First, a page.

4-minute read

When did you last have trouble finding a document at work? What about a specific piece of data? As humans and machines generate more data every day, businesses are sitting on mountains of gold. Unfortunately, much of this data is siloed, exponentially reducing its value.


Companies want to provide real-time services like monitoring, reporting, and comparison to historical data. If there is limited or no communication between tools, this connectivity is impossible.


This is where APIs come in.


What is an API? What is API integration?

API stands for Application Programming Interface. APIs are connectors, translators, and enablers of high-speed connectivity and communication. They’re small packages of code that allow your internal applications (in effect, your data) to connect to external applications from other businesses or services. Don’t worry, they’re secure! APIs allow you to pass information between programs that otherwise wouldn’t be able to interact, opening a myriad of possibilities for what you can provide both employees and customers.


API integration is a connection between two system APIs. Before two systems talk to each other, programmers have to develop two APIs to communicate.

Types of APIs

APIs can be developed in a variety of ways. In-house or third-party developers and engineering teams may be involved.


• Internal You can have internal APIs, which are private and managed by in-house developers using company resources like internal databases.


• External You can also connect to public, external APIs, which provide you actionable information from another business.

Benefits of API integration

The key benefit of API integration is improved connectivity between data and systems. With access to more information, your company can do more. When you call an Uber or Lyft and allow these apps to access your real-time GPS location, this is an API at work. Two-way communication between Uber and your phone enables updating in real-time, providing the user a comfortable and efficient experience.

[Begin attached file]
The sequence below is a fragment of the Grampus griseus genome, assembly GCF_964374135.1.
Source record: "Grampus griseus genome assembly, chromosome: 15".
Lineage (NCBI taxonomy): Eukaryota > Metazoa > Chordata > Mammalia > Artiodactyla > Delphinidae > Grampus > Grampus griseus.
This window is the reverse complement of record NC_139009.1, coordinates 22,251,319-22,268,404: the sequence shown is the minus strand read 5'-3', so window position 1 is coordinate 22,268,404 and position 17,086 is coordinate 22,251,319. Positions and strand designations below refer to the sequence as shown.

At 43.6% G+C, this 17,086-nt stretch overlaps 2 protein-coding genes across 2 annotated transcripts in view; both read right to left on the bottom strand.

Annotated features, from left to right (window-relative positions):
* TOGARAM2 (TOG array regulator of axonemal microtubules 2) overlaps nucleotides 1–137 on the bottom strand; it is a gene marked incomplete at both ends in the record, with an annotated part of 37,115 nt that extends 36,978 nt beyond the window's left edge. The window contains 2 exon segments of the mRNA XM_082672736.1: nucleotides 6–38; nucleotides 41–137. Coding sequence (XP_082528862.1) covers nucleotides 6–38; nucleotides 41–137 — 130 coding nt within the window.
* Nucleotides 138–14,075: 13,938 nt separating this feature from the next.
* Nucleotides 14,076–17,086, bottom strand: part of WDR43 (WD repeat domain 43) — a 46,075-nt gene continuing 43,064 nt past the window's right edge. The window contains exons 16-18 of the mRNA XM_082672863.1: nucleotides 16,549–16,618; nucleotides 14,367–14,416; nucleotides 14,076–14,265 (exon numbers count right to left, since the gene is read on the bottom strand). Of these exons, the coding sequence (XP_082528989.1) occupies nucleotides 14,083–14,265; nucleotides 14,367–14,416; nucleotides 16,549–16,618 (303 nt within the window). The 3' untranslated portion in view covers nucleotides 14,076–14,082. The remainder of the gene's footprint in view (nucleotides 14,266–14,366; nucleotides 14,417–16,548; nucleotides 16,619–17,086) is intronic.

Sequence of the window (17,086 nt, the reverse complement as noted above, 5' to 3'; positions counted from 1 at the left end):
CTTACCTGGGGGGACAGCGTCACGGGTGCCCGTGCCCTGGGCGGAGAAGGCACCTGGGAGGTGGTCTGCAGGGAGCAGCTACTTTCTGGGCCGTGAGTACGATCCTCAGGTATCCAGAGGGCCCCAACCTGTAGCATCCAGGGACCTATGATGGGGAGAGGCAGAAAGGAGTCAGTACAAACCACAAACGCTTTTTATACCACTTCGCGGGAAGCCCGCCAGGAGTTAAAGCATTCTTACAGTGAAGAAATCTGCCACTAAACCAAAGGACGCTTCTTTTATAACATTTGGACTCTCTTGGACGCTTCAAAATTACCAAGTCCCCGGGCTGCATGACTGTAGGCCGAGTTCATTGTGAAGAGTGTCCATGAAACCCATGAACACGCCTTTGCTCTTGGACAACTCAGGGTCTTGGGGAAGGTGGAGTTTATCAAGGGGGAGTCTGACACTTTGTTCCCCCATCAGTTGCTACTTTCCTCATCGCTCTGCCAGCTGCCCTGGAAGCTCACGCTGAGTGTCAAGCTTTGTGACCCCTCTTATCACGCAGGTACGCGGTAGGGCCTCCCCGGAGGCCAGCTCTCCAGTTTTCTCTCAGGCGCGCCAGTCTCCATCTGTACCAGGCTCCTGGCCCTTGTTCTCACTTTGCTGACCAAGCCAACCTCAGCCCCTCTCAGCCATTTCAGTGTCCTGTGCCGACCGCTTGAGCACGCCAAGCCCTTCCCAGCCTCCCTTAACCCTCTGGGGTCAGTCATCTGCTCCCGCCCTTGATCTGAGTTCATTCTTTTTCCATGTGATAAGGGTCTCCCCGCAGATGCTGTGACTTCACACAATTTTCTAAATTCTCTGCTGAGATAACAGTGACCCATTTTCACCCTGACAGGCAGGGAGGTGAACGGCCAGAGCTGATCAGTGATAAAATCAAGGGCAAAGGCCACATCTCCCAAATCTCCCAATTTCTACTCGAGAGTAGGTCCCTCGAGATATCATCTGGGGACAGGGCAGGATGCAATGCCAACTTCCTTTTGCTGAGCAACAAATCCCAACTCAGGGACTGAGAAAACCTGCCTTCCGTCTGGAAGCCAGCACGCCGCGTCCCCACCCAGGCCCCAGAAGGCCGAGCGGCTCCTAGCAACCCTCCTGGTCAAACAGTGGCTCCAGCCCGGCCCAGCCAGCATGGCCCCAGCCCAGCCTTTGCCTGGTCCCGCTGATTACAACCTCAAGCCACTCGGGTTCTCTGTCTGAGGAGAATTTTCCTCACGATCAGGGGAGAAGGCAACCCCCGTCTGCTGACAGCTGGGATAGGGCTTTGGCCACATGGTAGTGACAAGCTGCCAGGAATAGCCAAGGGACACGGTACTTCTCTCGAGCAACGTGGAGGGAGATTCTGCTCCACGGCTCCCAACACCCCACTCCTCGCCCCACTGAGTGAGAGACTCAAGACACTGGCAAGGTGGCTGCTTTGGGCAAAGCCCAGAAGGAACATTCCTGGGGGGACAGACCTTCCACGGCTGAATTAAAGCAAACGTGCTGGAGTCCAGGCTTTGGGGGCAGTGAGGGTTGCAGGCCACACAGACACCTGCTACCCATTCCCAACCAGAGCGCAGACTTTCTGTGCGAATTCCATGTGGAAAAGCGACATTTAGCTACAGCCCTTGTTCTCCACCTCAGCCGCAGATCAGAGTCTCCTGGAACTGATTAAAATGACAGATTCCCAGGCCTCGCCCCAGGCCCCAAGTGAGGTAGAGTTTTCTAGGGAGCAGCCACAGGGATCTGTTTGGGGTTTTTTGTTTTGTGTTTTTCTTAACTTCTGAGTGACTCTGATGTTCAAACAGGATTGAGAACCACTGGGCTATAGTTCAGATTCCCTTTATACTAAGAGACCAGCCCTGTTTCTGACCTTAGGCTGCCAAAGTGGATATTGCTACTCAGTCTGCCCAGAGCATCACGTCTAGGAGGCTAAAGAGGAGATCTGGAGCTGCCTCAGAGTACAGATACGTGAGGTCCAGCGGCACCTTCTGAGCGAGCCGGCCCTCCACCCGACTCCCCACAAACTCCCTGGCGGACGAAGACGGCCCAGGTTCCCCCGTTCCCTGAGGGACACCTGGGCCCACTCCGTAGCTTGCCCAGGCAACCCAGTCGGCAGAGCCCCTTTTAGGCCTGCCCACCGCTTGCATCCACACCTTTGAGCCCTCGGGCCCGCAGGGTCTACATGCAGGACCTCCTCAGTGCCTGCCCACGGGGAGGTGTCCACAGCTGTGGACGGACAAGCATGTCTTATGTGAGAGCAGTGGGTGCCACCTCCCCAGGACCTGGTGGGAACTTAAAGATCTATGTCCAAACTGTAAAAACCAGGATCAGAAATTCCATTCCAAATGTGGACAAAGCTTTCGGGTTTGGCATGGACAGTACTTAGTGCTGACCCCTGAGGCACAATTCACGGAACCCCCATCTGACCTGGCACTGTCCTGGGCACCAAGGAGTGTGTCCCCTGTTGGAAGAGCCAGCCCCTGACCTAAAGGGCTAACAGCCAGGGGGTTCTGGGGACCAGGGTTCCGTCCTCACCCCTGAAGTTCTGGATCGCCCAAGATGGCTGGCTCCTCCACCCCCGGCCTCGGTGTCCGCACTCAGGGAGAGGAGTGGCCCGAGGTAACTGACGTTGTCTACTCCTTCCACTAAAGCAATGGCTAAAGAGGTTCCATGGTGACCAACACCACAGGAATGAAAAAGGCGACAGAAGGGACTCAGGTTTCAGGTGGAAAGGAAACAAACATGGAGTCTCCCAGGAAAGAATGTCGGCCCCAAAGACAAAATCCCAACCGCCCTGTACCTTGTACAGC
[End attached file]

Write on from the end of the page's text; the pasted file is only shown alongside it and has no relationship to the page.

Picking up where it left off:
Primary benefits include:


• Efficiency. APIs can simplify business processes.


• Performance. APIs make systems more performant.


• Connectivity. Companies can use APIs to access data they otherwise wouldn’t have.

Precautions for API integration

Decision-makers should stay aware that applications change rapidly and their APIs may change as well. Companies are given lead time to upgrade to new API versions. Usually, API versions will deprecate; sometimes, they’re removed completely. This all depends on who manages the API; they should give you lead time, but there’s no guarantee an API will remain active. That’s why it’s important to be aware and ensure your APIs are always up-to-date.

API integration examples

• Every time you request a ride from Uber, an API is accessed to retrieve all the available drivers. The Uber mobile app initiates a request to use their cloud/back-end API as the gateway to deliver the necessary information to you.


• For companies implementing new product features, APIs are essential for supporting new functionality.


• Amazon recently released the Amazon Chime API interface, which allows companies to integrate their processes and tools with the Amazon Chime chat functionality.


 Telecom companies can get ahead with proper use of APIs.


• APIs are used to access other critical pieces of data such as data lakes and data warehouses.


APIs are everywhere and can provide tremendous business value when used correctly.

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Paul Lee

Sean Thomas is one of the Engineering Team Leads at Logic20/20. He has spent the last 7 years dedicated to full stack software development and Dev Ops. He joined the Logic20/20 team with a deep enthusiasm for tackling technical problems around Javascript.